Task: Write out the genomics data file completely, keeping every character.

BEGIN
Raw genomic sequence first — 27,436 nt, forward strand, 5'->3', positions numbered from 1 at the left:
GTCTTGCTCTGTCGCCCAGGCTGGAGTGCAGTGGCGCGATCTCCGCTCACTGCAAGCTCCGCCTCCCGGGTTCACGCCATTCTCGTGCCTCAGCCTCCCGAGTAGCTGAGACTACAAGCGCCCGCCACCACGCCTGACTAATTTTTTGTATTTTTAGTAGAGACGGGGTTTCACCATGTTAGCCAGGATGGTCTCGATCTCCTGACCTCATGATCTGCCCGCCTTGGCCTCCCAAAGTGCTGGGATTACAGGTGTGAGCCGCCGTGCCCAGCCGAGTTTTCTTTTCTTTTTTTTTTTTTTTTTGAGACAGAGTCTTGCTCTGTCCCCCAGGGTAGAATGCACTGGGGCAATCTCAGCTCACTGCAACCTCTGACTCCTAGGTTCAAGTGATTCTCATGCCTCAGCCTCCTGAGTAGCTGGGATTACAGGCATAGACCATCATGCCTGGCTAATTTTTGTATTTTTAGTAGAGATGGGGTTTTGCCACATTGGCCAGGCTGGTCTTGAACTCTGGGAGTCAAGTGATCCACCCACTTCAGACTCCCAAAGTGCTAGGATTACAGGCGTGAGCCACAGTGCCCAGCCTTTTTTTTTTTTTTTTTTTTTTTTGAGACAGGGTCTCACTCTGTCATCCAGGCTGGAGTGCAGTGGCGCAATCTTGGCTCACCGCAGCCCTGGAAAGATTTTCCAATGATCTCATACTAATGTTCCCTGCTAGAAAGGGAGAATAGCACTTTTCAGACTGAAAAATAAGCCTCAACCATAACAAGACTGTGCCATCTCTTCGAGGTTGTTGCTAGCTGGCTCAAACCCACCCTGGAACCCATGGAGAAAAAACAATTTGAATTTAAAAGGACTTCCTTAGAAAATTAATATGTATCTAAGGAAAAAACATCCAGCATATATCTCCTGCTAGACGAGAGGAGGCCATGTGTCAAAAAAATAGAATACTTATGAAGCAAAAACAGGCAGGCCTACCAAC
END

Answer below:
Raw genomic sequence first — 27,436 nt, forward strand, 5'->3', positions numbered from 1 at the left:
GTCTTGCTCTGTCGCCCAGGCTGGAGTGCAGTGGCGCGATCTCCGCTCACTGCAAGCTCCGCCTCCCGGGTTCACGCCATTCTCGTGCCTCAGCCTCCCGAGTAGCTGAGACTACAAGCGCCCGCCACCACGCCTGACTAATTTTTTGTATTTTTAGTAGAGACGGGGTTTCACCATGTTAGCCAGGATGGTCTCGATCTCCTGACCTCATGATCTGCCCGCCTTGGCCTCCCAAAGTGCTGGGATTACAGGTGTGAGCCGCCGTGCCCAGCCGAGTTTTCTTTTCTTTTTTTTTTTTTTTTTGAGACAGAGTCTTGCTCTGTCCCCCAGGGTAGAATGCACTGGGGCAATCTCAGCTCACTGCAACCTCTGACTCCTAGGTTCAAGTGATTCTCATGCCTCAGCCTCCTGAGTAGCTGGGATTACAGGCATAGACCATCATGCCTGGCTAATTTTTGTATTTTTAGTAGAGATGGGGTTTTGCCACATTGGCCAGGCTGGTCTTGAACTCTGGGAGTCAAGTGATCCACCCACTTCAGACTCCCAAAGTGCTAGGATTACAGGCGTGAGCCACAGTGCCCAGCCTTTTTTTTTTTTTTTTTTTTTTTTGAGACAGGGTCTCACTCTGTCATCCAGGCTGGAGTGCAGTGGCGCAATCTTGGCTCACCGCAGCCCTGGAAAGATTTTCCAATGATCTCATACTAATGTTCCCTGCTAGAAAGGGAGAATAGCACTTTTCAGACTGAAAAATAAGCCTCAACCATAACAAGACTGTGCCATCTCTTCGAGGTTGTTGCTAGCTGGCTCAAACCCACCCTGGAACCCATGGAGAAAAAACAATTTGAATTTAAAAGGACTTCCTTAGAAAATTAATATGTATCTAAGGAAAAAACATCCAGCATATATCTCCTGCTAGACGAGAGGAGGCCATGTGTCAAAAAAATAGAATACTTATGAAGCAAAAACAGGCAGGCCTACCAAC